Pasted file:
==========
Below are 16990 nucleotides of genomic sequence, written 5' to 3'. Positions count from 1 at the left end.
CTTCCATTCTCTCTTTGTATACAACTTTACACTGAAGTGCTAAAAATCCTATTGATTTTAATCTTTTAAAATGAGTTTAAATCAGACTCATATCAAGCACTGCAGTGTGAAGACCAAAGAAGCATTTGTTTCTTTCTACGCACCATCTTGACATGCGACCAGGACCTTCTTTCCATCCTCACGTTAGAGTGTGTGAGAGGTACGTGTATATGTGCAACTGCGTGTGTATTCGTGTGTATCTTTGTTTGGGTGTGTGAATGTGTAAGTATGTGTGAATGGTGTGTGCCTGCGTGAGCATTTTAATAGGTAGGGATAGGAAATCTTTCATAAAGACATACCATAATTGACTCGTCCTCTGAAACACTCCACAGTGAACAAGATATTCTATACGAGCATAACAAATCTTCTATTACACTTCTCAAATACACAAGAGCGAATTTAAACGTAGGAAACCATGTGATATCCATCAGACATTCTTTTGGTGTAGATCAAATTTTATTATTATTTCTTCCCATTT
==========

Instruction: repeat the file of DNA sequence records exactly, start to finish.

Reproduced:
Below are 16990 nucleotides of genomic sequence, written 5' to 3'. Positions count from 1 at the left end.
CTTCCATTCTCTCTTTGTATACAACTTTACACTGAAGTGCTAAAAATCCTATTGATTTTAATCTTTTAAAATGAGTTTAAATCAGACTCATATCAAGCACTGCAGTGTGAAGACCAAAGAAGCATTTGTTTCTTTCTACGCACCATCTTGACATGCGACCAGGACCTTCTTTCCATCCTCACGTTAGAGTGTGTGAGAGGTACGTGTATATGTGCAACTGCGTGTGTATTCGTGTGTATCTTTGTTTGGGTGTGTGAATGTGTAAGTATGTGTGAATGGTGTGTGCCTGCGTGAGCATTTTAATAGGTAGGGATAGGAAATCTTTCATAAAGACATACCATAATTGACTCGTCCTCTGAAACACTCCACAGTGAACAAGATATTCTATACGAGCATAACAAATCTTCTATTACACTTCTCAAATACACAAGAGCGAATTTAAACGTAGGAAACCATGTGATATCCATCAGACATTCTTTTGGTGTAGATCAAATTTTATTATTATTTCTTCCCATTT